by Lowes Moore III
Hello Fountain Theatre Family!!! It’s Lowes again. I am just ending my 6th week here at the Fountain. My time here has been unbelievable. This summer I’ve done more things than I can wrap my head around. The highlight these past few weeks has been getting to work very closely with the beginnings of the Fountain’s next production, The Normal Heart. Not seen in Los Angeles for almost 20 years. If you do not know the premise of the story I’ll give it to you in a nutshell from our website:
“The iconic American play about a nation in denial. THE NORMAL HEART unfolds like a real-life political thriller—as a tight-knit group of friends refuses to let doctors, politicians and the press bury the truth of an unspoken epidemic behind a wall of silence. A quarter-century after it was written, this outrageous, unflinching, and totally unforgettable look at the sexual politics of New York during the AIDS crisis remains one of the theatre’s most powerful evenings ever. First produced by Joseph Papp at New York’s Public Theater, the play was a critical sensation and a seminal moment in theater history. The play was so ahead of its time that many of the core issues it addresses – including gay marriage, a broken healthcare system and, of course, AIDS – are just as relevant today as they were when it first premiered.”
I have read the play about 5 times now and each time something new unravels. On paper the play is so powerful. Imagine what it is going to do on the stage. I have had the privilege of being the casting monitor for the audition process. I have loved every second working with Simon Levy (director) and Raul Staggs (casting director). I get to be around the atmosphere without any stress of auditioning. I can definitely get used to this.
On another note, I have been spending a lot of time doing research online and reaching out to various communities. For the extension of Heart Song, I have contacted many Jewish organizations and they have been very excited to come to see the show.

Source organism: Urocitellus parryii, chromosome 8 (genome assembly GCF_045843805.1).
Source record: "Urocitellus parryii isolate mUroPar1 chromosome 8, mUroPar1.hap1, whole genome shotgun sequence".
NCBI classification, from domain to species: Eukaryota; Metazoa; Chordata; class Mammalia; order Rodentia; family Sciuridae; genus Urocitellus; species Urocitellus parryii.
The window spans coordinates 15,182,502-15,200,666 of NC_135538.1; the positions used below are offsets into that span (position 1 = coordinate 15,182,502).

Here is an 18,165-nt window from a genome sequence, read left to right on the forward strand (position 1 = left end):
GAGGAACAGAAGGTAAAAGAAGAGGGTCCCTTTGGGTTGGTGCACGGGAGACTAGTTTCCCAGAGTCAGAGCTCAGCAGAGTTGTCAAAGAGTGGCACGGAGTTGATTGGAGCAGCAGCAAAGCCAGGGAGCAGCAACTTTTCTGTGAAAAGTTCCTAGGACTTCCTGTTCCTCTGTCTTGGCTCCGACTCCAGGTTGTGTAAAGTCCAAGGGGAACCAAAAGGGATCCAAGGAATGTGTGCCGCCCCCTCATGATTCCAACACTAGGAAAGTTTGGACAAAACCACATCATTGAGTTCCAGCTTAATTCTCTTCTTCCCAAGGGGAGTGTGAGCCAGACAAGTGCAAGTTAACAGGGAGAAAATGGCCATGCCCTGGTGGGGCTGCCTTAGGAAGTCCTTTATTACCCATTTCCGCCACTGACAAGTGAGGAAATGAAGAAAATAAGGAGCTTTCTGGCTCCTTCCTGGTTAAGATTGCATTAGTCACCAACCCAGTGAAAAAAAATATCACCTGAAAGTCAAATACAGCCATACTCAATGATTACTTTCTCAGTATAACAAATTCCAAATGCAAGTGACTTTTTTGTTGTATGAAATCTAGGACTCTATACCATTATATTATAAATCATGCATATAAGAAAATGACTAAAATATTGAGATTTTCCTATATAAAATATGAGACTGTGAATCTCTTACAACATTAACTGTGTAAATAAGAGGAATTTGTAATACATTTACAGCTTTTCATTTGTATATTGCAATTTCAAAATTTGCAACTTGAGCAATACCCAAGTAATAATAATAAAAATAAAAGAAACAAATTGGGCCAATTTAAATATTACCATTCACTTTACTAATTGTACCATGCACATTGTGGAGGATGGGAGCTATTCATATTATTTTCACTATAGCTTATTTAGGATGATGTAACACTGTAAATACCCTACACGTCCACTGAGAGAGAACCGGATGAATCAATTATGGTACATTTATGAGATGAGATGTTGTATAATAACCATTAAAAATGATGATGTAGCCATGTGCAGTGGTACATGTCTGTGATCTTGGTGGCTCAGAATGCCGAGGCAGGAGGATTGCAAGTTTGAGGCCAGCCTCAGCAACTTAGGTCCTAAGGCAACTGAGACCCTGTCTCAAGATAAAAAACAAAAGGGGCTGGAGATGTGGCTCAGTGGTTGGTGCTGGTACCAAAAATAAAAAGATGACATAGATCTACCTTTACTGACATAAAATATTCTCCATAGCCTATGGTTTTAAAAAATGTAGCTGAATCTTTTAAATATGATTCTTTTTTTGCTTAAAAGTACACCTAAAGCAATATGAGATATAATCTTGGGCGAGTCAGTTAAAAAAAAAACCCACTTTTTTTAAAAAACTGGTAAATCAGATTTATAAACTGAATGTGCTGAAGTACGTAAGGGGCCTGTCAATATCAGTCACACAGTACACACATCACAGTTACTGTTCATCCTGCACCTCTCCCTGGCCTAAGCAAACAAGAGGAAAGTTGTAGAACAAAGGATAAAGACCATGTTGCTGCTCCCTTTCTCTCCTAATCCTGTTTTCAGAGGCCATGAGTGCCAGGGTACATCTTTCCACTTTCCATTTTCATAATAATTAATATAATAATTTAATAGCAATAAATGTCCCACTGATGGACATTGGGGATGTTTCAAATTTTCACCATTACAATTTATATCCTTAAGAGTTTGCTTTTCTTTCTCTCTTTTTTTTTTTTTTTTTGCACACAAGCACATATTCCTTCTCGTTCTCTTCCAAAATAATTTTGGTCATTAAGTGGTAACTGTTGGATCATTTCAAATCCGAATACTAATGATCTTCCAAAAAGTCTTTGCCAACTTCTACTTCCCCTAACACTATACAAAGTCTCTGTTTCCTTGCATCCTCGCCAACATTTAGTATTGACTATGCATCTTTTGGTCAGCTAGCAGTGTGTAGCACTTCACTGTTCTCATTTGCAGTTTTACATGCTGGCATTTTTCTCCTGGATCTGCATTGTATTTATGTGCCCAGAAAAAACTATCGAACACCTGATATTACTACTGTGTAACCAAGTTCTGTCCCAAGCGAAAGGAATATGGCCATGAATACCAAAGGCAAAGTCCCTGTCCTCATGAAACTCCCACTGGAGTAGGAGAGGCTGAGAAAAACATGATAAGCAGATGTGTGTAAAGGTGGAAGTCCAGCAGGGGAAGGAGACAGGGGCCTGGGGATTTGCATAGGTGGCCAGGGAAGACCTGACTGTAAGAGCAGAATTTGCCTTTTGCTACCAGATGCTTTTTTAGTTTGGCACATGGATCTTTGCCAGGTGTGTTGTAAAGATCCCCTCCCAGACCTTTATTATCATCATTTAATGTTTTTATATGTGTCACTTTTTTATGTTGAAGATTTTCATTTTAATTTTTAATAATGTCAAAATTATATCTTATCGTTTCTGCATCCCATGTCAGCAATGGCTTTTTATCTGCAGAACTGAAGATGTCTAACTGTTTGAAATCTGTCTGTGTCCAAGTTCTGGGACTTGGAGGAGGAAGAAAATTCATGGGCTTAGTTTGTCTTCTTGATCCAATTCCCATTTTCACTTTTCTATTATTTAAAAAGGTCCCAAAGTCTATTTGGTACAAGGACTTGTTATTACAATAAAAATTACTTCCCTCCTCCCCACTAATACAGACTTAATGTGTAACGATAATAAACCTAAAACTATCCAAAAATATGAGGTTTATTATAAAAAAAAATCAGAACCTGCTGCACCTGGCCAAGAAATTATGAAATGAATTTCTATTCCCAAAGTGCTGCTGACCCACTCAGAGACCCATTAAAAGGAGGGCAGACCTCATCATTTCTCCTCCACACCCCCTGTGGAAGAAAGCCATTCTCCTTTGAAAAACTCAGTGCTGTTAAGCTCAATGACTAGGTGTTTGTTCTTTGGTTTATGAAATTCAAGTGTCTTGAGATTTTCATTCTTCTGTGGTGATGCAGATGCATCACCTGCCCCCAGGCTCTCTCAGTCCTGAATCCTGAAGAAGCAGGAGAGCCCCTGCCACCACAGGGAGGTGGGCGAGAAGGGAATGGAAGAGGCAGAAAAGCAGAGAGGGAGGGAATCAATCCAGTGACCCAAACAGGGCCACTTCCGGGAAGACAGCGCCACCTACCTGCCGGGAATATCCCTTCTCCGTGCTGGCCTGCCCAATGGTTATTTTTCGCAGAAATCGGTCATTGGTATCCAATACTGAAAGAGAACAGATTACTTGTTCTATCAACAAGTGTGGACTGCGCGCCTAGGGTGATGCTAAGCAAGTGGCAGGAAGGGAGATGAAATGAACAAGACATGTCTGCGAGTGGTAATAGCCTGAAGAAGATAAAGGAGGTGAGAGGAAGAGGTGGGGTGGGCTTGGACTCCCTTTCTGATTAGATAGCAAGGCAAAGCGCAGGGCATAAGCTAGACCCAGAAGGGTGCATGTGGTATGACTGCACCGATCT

I have also been doing the same kind of community engagement for The Normal Heart. Many LGBTQ organizations have missions similar to the parts taken from the LA Gay & Lesbian center below.
To empower people to lead full and rewarding lives without limits based on sexual orientation and gender identity.
To heal the damage caused by discrimination based on sexual orientation and gender identity, by providing the highest quality health and social services to residents of Los Angeles County in need.
To advocate full access and equality for all people regardless of sexual orientation or gender identity.
To lead through example, by living our values, sharing our expertise, and celebrating the full diversity of our lives, families, and communities.
The play was so ahead of its time when it was first produced that many of the core issues it addresses – including gay marriage, a broken healthcare system and, of course, AIDS – are just as relevant today as they were when it first premiered. It is so important that we continue to keep our community involved in the art. Because without the community there would be no art.